I don't think Mom wanted to know how to pull a gooseneck stock trailer behind the ¾-ton pickup.

But when my brother and I needed to get our 4-H animals to town on a day Dad was busy, she learned.

I doubt she had a burning desire to learn how to keep score at baseball games.

But when my softball team needed a scorekeeper, she became one - and a good one at that, able to distinguish an error from a base hit from a fielder's choice.

Dad always has made my brother and me a priority. It's hard for anyone entrusted with the care of crops and cattle to get away, but in all my years of sports and other activities, he rarely missed a game, and we took many memorable family vacations. But we also grew up knowing that some things were out of his control. Calves have to be pulled regardless of what time volleyball practice was, and water has to be set even when you have to get the 4-H steers into town to be weighed.

So, like many farm and ranch women, Mom was - and still is - the one who makes sure the little things get done.

Mom grew up a city girl, albeit one with fond memories of trips to my grandmother's family farm in Palermo, N.D. But when she married my Dad, she adjusted quickly - and well, I might add. She learned to drive tractor. She helped make huge meals for hungry branding crews. She ran for parts. She took over keeping the books.

And she raised two farm kids who would grow up to keep her even busier.

When a time came that Dad couldn't get us and our animals into town to be tagged and weighed per 4-H rules, he taught Mom how to backup the gooseneck. I don't recall her having any incidents - and certainly if there had been any incidents we probably still would be teasing her about them.

Without Mom, we would have missed a lot of 4-H events. In fact, we would have missed a lot of things in general.

I always knew how integral Mom was to getting us from here to there and keeping us in line. But until I had two little girls chasing me around, calling me "mom," or some variation thereof, and expecting me to know everything and do everything, I didn't realize fully what the job entailed.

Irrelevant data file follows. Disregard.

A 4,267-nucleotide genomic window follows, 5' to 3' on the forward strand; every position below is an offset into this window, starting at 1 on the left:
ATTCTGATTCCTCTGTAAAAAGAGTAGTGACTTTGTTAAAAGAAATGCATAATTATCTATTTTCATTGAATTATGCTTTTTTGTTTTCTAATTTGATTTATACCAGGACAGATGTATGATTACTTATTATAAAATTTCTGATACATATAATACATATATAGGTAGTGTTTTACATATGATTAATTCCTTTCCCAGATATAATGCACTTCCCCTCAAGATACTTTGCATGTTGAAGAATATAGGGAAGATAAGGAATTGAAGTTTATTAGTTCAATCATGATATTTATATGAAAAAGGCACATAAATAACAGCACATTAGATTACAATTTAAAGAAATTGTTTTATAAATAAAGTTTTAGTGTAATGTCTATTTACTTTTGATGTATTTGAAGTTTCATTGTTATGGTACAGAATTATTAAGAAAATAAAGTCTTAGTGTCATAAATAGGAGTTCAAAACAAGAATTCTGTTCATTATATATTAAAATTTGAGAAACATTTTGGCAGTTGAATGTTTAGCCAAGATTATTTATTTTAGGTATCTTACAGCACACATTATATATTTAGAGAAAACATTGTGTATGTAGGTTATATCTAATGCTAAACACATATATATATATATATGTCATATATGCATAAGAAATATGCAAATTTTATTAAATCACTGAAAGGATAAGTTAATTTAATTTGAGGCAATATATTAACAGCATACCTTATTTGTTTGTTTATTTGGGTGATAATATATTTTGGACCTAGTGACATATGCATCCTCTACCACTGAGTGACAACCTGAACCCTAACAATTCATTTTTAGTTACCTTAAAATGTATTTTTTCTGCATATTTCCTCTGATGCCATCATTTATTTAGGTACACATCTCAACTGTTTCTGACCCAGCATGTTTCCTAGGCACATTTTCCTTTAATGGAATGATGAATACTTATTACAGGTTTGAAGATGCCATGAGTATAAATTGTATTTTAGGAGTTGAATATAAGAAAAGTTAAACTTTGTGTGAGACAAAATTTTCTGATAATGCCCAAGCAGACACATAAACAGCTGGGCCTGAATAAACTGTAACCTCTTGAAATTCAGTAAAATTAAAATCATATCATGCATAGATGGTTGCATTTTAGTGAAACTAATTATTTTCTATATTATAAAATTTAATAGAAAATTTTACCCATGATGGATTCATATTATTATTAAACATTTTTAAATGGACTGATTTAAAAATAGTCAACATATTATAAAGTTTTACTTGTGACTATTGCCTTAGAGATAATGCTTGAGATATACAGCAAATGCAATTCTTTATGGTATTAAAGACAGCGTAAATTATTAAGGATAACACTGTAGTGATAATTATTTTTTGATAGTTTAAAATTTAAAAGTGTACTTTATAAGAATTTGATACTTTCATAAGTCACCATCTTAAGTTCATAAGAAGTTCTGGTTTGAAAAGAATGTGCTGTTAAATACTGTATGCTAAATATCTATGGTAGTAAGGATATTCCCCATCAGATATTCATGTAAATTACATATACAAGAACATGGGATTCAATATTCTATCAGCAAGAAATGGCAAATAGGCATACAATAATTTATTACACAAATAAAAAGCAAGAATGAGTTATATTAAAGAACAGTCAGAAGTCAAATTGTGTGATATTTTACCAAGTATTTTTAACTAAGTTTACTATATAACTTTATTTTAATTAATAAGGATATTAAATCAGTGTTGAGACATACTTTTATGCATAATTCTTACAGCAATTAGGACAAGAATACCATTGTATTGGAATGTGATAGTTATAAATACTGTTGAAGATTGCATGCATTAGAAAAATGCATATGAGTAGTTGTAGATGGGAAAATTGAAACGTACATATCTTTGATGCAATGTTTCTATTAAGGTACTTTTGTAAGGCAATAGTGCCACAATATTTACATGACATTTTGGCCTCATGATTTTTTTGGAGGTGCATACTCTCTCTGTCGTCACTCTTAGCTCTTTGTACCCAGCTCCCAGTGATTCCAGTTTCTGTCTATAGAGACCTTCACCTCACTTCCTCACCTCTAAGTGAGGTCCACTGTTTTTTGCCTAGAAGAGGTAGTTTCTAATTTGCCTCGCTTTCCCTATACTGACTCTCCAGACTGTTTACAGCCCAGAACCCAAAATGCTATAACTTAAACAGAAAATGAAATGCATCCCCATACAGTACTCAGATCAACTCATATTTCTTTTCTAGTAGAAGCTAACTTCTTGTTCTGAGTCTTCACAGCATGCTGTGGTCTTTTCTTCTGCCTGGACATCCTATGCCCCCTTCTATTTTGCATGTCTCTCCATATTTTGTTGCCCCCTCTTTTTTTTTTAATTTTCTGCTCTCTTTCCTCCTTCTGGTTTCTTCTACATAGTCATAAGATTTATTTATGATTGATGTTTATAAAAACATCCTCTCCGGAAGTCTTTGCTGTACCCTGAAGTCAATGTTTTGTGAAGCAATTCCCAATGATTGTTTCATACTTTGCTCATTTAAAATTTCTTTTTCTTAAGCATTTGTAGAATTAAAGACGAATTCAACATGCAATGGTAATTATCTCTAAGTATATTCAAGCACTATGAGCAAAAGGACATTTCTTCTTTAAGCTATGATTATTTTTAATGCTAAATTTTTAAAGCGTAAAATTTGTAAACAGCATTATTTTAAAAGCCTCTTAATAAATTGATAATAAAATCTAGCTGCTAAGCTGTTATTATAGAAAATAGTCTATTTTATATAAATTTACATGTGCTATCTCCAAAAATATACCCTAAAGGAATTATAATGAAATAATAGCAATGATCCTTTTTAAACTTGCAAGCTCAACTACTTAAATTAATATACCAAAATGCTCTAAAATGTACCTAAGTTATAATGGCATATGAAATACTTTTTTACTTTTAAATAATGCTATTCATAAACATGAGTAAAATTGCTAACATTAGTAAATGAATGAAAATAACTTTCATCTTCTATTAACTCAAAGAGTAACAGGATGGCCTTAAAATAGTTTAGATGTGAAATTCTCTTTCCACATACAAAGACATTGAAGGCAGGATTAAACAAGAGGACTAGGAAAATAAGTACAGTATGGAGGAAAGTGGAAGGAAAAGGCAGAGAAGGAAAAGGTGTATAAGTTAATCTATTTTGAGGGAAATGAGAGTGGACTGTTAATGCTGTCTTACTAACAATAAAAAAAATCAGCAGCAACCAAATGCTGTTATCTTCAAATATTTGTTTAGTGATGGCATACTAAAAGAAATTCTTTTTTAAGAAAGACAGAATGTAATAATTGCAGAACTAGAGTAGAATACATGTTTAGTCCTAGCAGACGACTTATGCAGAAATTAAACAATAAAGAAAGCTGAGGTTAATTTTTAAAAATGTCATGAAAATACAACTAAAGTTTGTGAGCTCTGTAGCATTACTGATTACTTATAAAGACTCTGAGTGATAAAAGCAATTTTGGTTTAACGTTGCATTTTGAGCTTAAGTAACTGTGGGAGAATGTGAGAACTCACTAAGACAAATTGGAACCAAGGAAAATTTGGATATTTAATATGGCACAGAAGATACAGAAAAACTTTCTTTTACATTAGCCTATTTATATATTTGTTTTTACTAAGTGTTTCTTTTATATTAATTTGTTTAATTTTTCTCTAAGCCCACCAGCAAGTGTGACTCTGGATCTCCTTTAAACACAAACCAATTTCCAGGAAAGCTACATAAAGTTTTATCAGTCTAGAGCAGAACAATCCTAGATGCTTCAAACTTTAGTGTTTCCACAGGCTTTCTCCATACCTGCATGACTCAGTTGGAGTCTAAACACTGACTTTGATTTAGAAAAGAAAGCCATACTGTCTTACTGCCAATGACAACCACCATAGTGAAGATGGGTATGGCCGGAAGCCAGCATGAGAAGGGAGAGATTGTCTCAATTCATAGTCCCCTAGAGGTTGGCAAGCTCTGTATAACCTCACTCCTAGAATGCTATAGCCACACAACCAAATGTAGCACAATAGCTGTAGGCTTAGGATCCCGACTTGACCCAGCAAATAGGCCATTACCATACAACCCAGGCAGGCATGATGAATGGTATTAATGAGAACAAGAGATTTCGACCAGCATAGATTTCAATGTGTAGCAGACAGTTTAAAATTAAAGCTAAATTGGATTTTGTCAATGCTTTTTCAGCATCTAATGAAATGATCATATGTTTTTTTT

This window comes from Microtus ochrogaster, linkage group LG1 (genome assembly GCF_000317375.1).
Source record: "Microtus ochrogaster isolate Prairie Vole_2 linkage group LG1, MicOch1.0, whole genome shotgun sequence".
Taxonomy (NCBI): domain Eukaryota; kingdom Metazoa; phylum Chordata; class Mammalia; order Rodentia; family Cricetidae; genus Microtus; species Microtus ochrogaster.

Parenting is a tough gig in any circumstance. You're trying to keep alive tiny creatures who want nothing more than to put those rocks in their mouths or run into that street. You're trying to teach them right from wrong. Do this. Don't do that. Eat this. Don't eat that.

Add to that the general worries of farm life. There are a plethora of safety issues around every corner, just waiting to be discovered by an adventurous kid or a clumsy toddler. And it won't rain. And the cows are out. And now it won't stop raining. And the tractor won't start.

Until I had to start planning my days and nights around another little human's schedule, I never considered the stress on the parent who isn't in the tractor or out in the calving barn. I thought the hardest part about raising a kid on the farm would be that I wouldn't be able to help as much as I'd like. Turns out, it's not easy to be the only grown-up in the house when the other parent is out baling alfalfa at all hours of the night or doctoring sick calves through suppertime or feeding cows on Christmas morning. It's not easy to manage everyone's schedules, sometimes without a lot of backup.

So thank you to all the moms who see to it that everything gets done, whether that means driving a tractor, holding a baby, feeding the crew, driving carpool or doing whatever new thing pops up that day.

And thanks especially to my Mom, who always has made the job look a whole lot easier than it really is.

Schlecht lives on a farm and ranch in Medina, N.D., with her husband and two daughters. She can be reached at jschlecht@agweek.com or 701-595-0425.